ARMS Gets Young Students Into Sciences

Successful Afterschool Program Brings UW-Madison Scientists Together with Local Kids

by Amira Caire, age 15

     Developed in 1990 by Lyle Hill and Bob Heidman, the Adult Role Models in Science program, better known as ARMS, is a partnership between children and adults handled by the UW-Madison Institute for Biology Education. Their mission is to improve science education in elementary and middle schools through long-term community collaboration.
     The ARMS program offers a range of educational programs. Each program plays a different role in children’s science education. ARMS programming is available at these Madison schools: Frank Ellis, Emerson, Hawthorne, Lake View, Lincoln, Lowell, Mendota, and Glendale.
     After-School Science Clubs are the primary activity of the ARMS program. These clubs operate during after-school hours and children can work at their own pace. Science education involves testing, experimentation, exploration and asking questions. University and community members with strong skills in various science fields work alongside staff members from the schools. Participants are K-8 students. ARMS offers eight-week after-school science sessions each semester at elementary schools, middle schools, and local community centers.
     Family Science Events give parents a chance to get involved with their children’s science education. When parents are seen learning science and showing an interest, they become adult role models for their children. During these events, the children are referred to as “the experts.” It’s the students who present what they have learned to adults and peers. These hands-on presentations help families engage with the process of science.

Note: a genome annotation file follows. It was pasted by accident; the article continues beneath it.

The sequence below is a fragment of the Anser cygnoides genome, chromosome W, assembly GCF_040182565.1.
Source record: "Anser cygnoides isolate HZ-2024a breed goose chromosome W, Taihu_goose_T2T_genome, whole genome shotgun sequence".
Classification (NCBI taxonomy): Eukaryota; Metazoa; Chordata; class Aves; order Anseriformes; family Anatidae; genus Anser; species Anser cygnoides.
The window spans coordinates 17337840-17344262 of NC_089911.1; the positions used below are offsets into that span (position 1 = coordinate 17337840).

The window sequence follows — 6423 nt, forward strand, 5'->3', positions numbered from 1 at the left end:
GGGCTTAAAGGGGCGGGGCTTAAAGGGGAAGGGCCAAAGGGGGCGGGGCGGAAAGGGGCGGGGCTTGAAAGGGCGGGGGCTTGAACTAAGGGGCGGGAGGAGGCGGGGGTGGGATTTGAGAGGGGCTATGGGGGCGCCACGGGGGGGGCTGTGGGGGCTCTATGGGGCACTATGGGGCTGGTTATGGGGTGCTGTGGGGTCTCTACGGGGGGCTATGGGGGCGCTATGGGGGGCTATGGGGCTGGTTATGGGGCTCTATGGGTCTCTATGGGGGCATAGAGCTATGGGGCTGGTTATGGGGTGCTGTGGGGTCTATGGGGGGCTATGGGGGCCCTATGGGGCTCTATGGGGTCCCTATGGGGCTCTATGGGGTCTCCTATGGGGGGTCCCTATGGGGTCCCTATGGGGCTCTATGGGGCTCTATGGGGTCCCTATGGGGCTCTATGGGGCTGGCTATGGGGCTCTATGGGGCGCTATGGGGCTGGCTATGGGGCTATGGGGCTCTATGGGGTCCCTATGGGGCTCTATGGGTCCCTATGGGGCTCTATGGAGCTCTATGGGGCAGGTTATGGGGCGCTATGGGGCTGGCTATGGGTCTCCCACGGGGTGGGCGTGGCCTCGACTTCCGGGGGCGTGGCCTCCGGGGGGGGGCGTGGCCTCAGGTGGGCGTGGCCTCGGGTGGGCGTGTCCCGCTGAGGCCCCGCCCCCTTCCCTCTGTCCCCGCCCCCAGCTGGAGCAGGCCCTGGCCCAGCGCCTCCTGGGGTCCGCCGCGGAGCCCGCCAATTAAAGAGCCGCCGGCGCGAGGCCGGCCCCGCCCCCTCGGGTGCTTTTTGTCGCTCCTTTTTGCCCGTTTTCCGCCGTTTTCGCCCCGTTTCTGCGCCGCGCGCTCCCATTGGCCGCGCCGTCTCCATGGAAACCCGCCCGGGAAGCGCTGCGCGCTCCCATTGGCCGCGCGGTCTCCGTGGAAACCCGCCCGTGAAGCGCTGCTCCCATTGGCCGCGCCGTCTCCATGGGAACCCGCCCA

Volunteers play a critical role in achieving the ARMS mission.  They engage students in science projects. They also make student learning more relevant by connecting scientific ideas to their real-life applications in the community. ARMS Volunteers include UW-Madison students in the sciences, UW faculty and staff, and scientists from government, industry and business.
     The Engage Children in Science program allows graduate and undergraduate scientists at UW-Madison to demonstrate their enthusiasm and expertise to younger students. This course provides children and learners hands-on experiences, information, and chances for dialogue and reflective experiences.
We watched students at work recently during an after-school activity at Wright Middle School. Every child seemed to have a natural desire to actively explore, make connections and understand their world. We think providing a positive science experience during childhood is necessary and important. These experiences will prepare students for future learning.
Science is all about exploring and discovering and can be found everywhere. Adults can act as role models to support children’s explorations. Their job is to listen, observe, share interesting and relevant materials and deliver a positive message about the value of science.
     We applaud the excellent work of ARMS. It’s a common sense idea that brings adults and kids together in pursuit of knowledge.

[Sources: www.biology.wisc.edu; www.news.wisc.edu]

Very interesting article. Nicely done, Amira. Hope you like Verona. We like having you here. – Jannie TylerVerona (2013-10-24 12:04)
social studies would be clesass like World Cultures or Politics and Economics. history would be things like US History.those are probably the most common examples in high schools. – Rajlaxmisocial studies would be clesass like World Cultures or Politics and Economics. history would be things like US History.those are probably the most common examples in high schools. (2014-12-06 06:58)
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